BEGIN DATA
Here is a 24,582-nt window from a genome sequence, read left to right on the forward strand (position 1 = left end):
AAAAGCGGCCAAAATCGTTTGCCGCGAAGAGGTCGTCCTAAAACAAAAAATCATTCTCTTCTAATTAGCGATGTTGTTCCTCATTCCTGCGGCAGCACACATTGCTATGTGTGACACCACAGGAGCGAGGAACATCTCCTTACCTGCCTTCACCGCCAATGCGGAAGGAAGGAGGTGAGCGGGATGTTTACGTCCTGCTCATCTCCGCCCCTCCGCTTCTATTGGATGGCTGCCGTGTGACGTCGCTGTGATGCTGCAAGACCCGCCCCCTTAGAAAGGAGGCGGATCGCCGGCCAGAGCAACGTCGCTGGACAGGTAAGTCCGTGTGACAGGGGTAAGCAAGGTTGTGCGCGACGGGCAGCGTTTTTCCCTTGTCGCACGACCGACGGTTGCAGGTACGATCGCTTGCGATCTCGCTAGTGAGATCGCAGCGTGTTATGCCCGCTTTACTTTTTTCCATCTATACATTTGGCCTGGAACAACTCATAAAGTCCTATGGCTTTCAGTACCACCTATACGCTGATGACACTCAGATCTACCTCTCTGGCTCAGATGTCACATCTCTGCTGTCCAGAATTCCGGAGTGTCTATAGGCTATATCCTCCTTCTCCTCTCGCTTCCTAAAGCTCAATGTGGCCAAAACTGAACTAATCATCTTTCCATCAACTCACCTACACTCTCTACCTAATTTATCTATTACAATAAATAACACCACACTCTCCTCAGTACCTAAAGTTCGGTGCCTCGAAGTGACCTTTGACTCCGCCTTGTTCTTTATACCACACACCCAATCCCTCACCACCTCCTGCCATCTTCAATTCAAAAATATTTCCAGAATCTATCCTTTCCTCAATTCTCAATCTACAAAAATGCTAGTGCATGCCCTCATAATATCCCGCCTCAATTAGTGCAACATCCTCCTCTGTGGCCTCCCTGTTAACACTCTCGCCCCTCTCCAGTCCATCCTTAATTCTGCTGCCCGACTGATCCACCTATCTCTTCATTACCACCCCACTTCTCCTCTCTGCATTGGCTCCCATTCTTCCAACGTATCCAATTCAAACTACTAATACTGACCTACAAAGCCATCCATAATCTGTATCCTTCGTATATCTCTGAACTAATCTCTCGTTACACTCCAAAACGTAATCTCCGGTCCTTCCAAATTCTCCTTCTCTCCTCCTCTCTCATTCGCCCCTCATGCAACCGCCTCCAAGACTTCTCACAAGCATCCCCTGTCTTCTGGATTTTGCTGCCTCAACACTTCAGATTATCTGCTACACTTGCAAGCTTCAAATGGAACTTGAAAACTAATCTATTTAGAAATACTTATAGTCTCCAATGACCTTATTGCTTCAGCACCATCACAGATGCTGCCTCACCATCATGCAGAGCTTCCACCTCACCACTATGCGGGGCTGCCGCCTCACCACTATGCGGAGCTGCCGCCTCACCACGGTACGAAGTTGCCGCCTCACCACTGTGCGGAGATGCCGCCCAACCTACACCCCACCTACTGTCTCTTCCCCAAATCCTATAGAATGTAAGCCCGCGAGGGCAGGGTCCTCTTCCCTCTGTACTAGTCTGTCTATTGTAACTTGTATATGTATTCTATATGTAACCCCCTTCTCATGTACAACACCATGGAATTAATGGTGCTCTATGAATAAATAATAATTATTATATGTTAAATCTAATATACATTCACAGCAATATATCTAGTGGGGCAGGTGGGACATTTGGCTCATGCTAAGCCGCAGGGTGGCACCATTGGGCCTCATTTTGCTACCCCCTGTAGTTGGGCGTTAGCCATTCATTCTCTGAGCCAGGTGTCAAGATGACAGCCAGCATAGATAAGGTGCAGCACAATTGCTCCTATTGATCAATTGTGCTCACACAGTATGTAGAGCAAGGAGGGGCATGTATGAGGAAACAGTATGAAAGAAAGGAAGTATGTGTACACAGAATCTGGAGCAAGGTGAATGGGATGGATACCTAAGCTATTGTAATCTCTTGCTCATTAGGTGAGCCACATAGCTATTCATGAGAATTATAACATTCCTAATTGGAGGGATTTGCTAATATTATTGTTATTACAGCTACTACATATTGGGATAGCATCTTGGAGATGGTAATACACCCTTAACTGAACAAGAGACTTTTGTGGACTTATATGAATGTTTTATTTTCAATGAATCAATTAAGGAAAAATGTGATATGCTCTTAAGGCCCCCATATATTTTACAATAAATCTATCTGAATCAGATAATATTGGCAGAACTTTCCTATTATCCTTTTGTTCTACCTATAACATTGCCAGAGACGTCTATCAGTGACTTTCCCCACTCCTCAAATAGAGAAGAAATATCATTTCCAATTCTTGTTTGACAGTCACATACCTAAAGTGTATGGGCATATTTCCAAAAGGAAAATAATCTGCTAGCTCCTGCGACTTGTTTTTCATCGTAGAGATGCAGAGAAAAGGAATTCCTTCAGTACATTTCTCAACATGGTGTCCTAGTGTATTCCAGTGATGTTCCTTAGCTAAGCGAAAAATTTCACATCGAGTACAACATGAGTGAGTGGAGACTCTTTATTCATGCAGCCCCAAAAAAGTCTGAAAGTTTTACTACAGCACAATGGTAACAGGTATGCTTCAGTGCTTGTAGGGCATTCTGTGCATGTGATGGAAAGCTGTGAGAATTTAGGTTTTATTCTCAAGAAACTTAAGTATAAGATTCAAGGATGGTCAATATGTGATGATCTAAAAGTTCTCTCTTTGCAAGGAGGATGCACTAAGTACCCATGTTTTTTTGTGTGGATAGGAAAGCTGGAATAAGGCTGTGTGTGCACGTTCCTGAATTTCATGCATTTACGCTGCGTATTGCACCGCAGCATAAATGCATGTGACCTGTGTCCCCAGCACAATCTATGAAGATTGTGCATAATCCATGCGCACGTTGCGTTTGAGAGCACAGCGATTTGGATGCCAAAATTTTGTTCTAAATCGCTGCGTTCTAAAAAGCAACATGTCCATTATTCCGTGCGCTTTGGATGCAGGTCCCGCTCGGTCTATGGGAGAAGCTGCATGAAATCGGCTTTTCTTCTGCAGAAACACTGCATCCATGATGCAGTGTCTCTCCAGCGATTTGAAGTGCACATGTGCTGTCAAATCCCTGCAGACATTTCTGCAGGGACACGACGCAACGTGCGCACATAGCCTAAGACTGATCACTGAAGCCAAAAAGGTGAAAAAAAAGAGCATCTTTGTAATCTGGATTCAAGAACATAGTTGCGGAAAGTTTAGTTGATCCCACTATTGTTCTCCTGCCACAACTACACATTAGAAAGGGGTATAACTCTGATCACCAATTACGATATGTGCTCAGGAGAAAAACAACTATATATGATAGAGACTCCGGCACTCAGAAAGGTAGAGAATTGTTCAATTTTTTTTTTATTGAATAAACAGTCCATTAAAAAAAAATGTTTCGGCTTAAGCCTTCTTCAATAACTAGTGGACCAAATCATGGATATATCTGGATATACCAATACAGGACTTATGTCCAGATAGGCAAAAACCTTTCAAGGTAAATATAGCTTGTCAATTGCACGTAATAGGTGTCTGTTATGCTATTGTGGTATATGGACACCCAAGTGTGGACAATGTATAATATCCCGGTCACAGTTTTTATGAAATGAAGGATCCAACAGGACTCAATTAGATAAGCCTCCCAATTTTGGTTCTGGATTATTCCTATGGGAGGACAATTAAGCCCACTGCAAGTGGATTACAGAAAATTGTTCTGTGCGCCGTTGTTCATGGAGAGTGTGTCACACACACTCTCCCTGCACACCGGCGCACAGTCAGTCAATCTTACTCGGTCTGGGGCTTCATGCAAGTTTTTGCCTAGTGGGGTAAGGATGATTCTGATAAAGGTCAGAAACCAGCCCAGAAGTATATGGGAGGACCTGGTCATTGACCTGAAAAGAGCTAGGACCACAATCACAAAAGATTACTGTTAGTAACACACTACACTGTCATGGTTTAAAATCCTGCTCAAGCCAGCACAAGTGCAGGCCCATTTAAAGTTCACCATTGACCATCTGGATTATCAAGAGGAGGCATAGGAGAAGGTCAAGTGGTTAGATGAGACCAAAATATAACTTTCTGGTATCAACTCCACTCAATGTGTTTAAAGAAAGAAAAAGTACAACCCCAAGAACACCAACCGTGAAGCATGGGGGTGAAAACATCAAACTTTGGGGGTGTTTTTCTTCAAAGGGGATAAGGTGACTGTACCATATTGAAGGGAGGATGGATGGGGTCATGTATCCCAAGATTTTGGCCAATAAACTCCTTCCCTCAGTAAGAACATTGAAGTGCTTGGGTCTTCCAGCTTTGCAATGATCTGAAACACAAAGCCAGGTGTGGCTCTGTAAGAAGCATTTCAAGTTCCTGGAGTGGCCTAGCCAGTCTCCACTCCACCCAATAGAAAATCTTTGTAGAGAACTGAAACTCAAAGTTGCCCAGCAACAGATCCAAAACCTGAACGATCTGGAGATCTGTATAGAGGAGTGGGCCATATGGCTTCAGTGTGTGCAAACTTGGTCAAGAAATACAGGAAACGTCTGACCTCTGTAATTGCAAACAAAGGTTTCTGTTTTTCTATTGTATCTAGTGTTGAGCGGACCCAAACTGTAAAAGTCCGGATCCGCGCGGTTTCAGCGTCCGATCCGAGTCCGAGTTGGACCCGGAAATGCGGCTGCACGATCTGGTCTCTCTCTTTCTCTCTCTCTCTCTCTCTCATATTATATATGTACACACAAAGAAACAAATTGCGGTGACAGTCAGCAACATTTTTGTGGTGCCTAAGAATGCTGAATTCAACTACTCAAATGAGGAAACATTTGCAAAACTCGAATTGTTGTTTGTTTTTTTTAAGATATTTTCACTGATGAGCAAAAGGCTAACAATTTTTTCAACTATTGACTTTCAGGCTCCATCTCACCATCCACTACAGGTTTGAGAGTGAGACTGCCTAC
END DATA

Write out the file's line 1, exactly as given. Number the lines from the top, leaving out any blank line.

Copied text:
Here is a 24,582-nt window from a genome sequence, read left to right on the forward strand (position 1 = left end):